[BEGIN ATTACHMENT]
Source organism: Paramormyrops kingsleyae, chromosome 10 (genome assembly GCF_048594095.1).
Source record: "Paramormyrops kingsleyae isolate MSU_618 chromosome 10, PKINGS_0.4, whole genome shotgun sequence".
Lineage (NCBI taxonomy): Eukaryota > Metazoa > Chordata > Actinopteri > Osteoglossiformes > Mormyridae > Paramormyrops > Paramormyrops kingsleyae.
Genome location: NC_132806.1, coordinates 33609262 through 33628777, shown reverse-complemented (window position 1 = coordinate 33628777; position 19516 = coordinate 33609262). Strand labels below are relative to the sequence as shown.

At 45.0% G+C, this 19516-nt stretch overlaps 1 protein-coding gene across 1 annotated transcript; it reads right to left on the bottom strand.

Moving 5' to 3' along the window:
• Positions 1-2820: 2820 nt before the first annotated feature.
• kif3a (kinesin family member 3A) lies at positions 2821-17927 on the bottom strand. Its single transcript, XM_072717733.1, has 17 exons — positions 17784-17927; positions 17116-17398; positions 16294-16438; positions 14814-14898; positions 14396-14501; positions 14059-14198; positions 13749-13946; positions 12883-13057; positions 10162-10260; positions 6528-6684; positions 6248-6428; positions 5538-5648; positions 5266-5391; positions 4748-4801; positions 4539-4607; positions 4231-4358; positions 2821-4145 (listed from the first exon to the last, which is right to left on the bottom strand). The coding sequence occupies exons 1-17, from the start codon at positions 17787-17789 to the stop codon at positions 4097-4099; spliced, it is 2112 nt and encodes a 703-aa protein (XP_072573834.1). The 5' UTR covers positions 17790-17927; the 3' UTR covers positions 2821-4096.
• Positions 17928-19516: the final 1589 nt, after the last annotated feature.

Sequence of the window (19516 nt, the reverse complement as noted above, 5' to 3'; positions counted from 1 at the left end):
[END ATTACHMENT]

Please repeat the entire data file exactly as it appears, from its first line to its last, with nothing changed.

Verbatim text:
Source organism: Paramormyrops kingsleyae, chromosome 10 (genome assembly GCF_048594095.1).
Source record: "Paramormyrops kingsleyae isolate MSU_618 chromosome 10, PKINGS_0.4, whole genome shotgun sequence".
Lineage (NCBI taxonomy): Eukaryota > Metazoa > Chordata > Actinopteri > Osteoglossiformes > Mormyridae > Paramormyrops > Paramormyrops kingsleyae.
Genome location: NC_132806.1, coordinates 33609262 through 33628777, shown reverse-complemented (window position 1 = coordinate 33628777; position 19516 = coordinate 33609262). Strand labels below are relative to the sequence as shown.

At 45.0% G+C, this 19516-nt stretch overlaps 1 protein-coding gene across 1 annotated transcript; it reads right to left on the bottom strand.

Moving 5' to 3' along the window:
• Positions 1-2820: 2820 nt before the first annotated feature.
• kif3a (kinesin family member 3A) lies at positions 2821-17927 on the bottom strand. Its single transcript, XM_072717733.1, has 17 exons — positions 17784-17927; positions 17116-17398; positions 16294-16438; positions 14814-14898; positions 14396-14501; positions 14059-14198; positions 13749-13946; positions 12883-13057; positions 10162-10260; positions 6528-6684; positions 6248-6428; positions 5538-5648; positions 5266-5391; positions 4748-4801; positions 4539-4607; positions 4231-4358; positions 2821-4145 (listed from the first exon to the last, which is right to left on the bottom strand). The coding sequence occupies exons 1-17, from the start codon at positions 17787-17789 to the stop codon at positions 4097-4099; spliced, it is 2112 nt and encodes a 703-aa protein (XP_072573834.1). The 5' UTR covers positions 17790-17927; the 3' UTR covers positions 2821-4096.
• Positions 17928-19516: the final 1589 nt, after the last annotated feature.

Sequence of the window (19516 nt, the reverse complement as noted above, 5' to 3'; positions counted from 1 at the left end):